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Distribute Your Content and They Will Come

Your website is done. Your content is really good. Your design is elegant and complements to your content beautifully. You’ve set up your enewsletter campaign with a great giveaway. Now, all you need is traffic. So how do you get it.

The answer is obvious, right? You need to get in the search engines.

Everyone you know has told you this. They even suggest search phrases (or keywords) that you should be using to get ranked high in search results. And, of course, you have your own ideas for search phrases as well. All you have to do is put those keywords in your web pages and sit back and wait for the flood of visitors.

If only it were that simple.

Search engine placement and optimization takes a lot of time and effort. More time, even, than effort. And today, with so many websites vying for those valuable positions at the top of the search results, it can be very difficult to make your website visible. Especially if you’ve just finished your first website or if you content has greatly changed. So while your efforts with the search engines will payoff in the long-run, don’t expect too much from them immeditately.

But don’t loose hope. In my last newsletter I covered seven strategies for building traffic without concerning yourself with the search engines. Today I want to expound a bit on, perhaps, the most useful and powerful of those strategies: Distributing Your Content.

There are many website owners who are constantly looking for good content. Guess what, you likely have good content. Not only that, you know how to write good content. And even if you don’t feel you content is good (who ever thinks that their writing is good, anyway?), it probably has more value than you think. So share what you have; share what you know.

Even better, write some new pieces that are targeted specifically to each of the websites you want to submit content to. Your articles don’t need to long and the writing doesn’t need to win you a Pulitzer. You just need informative and helpful articles that will add value to people’s lives.

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Is Your Site Relevant?

You have a website and need to know how to “get in the search engines.” Or, you are just starting a website and need to know the same thing. The bottom line is, whether you have a website or just beginning, you need visitors.

Conventional wisdom says get listed for some search terms (often called keywords) and you’re all set.

This isn’t necessarily the case, however. Search engines have a business too. Their business is in giving their users the most relevant results for their search. That means the role of the search engine is not about marketing your website. It’s actually about meeting the needs of their customers – everyone who is looking for something on the internet.

I often tell my clients, don’t expect help from the search engines. And certainly not right away. You won’t begin to see much traffic from the search engines until your website (and your business) have a level of relevancy on the web for your products or services.

So how do you gain relevancy? By getting lots of visitors to your site.

I know, I can hear you saying, “Wait a minute! If I’m going to get no help from the search engines in getting visitors until my site has some relevancy, but most people use the search engines, how will I ever get rankings? And actually, I’m not even sure what ‘relevancy’ means.”

Well, being a relevant website first means that the content of your website is consistent with your business focus and that you’re using key terminology in your content to describe what your business. Secondly, it means that within your business niche you are mainstream enough to be important to potential clients while being unique enough to set yourself apart from the mainstream.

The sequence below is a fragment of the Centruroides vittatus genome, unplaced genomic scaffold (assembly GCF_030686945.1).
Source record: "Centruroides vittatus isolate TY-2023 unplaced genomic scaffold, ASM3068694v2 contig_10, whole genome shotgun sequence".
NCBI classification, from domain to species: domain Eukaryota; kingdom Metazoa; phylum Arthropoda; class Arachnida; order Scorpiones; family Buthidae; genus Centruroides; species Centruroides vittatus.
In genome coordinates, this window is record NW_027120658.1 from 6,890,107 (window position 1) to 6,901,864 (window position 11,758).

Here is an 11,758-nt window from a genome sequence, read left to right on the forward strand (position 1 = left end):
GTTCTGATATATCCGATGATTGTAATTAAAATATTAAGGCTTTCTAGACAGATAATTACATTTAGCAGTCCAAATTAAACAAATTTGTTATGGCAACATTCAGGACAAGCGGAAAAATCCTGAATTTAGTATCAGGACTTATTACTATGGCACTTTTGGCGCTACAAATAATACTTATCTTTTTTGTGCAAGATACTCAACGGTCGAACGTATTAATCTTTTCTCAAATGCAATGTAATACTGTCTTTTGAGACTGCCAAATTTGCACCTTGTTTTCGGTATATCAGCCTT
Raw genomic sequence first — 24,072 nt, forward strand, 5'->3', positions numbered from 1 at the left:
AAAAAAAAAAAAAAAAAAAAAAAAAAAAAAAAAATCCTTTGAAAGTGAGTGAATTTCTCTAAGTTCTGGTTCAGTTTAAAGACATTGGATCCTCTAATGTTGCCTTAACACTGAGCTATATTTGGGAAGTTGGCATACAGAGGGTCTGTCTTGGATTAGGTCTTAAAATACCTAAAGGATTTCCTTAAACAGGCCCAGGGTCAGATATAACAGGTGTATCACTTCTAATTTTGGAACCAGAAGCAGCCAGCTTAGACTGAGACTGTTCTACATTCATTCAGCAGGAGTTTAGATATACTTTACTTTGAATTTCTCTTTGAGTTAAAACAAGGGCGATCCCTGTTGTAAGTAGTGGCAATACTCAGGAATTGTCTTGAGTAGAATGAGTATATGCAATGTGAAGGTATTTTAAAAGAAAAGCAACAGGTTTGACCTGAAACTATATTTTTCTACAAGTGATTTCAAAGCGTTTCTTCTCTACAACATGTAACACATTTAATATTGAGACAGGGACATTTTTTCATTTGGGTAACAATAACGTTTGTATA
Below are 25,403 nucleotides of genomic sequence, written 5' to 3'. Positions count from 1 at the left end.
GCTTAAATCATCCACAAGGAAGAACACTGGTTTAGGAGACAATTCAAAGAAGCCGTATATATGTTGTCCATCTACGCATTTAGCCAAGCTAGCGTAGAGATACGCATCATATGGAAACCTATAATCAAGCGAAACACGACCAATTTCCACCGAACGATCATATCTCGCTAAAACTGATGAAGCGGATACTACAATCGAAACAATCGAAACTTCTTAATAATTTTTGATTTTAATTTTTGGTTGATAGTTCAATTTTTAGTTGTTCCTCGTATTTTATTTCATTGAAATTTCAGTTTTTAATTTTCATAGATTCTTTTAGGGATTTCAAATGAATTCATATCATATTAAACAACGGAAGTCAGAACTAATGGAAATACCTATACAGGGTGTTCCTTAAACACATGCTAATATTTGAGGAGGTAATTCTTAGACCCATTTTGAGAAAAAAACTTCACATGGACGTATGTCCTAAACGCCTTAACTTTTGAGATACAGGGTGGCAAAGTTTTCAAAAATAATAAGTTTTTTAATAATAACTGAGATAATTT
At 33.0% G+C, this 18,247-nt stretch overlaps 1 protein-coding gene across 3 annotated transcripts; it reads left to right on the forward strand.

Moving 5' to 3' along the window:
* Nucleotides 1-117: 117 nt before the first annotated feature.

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Small Business Marketing Question: What's Your Email Address?

Last week, a man named John contacted me to inquire about building him a website.

He used the FREE 30-Minute Initial Consultation form on my website to set up our initial appointment and to tell me a bit about his business needs.

John and I met by phone a few days later. At the end of our phone conversation I gave him a quote for the work he needed done. And on the spot, he hired me.

Now this isn’t unusual. More often than not, the clients I work with come through my website, either directly or by referral. They utilize my 30 minute free consult. I give them a quote. Shortly after, and sometime on the call itself, they decide if I’m a good fit for their needs or not.
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Should I Blog?

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Everyone seems to be asking me about blogs. What is it? Do I need one? Where do I get one?

So I thought I’d answer some of these questions in this month’s newsletter. And specifically I want to answer the question…”Should I Blog?”

What is a ‘Blog’?
Simply, a blog is an online journal stored on a website. Just like with your bound journal, you make post entries into your blog. These entries are then recorded and posted to your blogging website. However, unlike a paper journal, what you write is available for the entire world to read.

Why would I want someone to read my journal?
Simple, because you have something to share. Blogs aren’t, necessarily, about your deep, inner personal thoughts (though they can be). They are about anything that interests you. That’s one of the beauties of blogging – you write about what you know or have interest in. So your blog can be about anything – a business niche, an area of expertise, even a hobby. The sky’s the limit. You’ll even find blogs that are simply links to the updates in other blogs.

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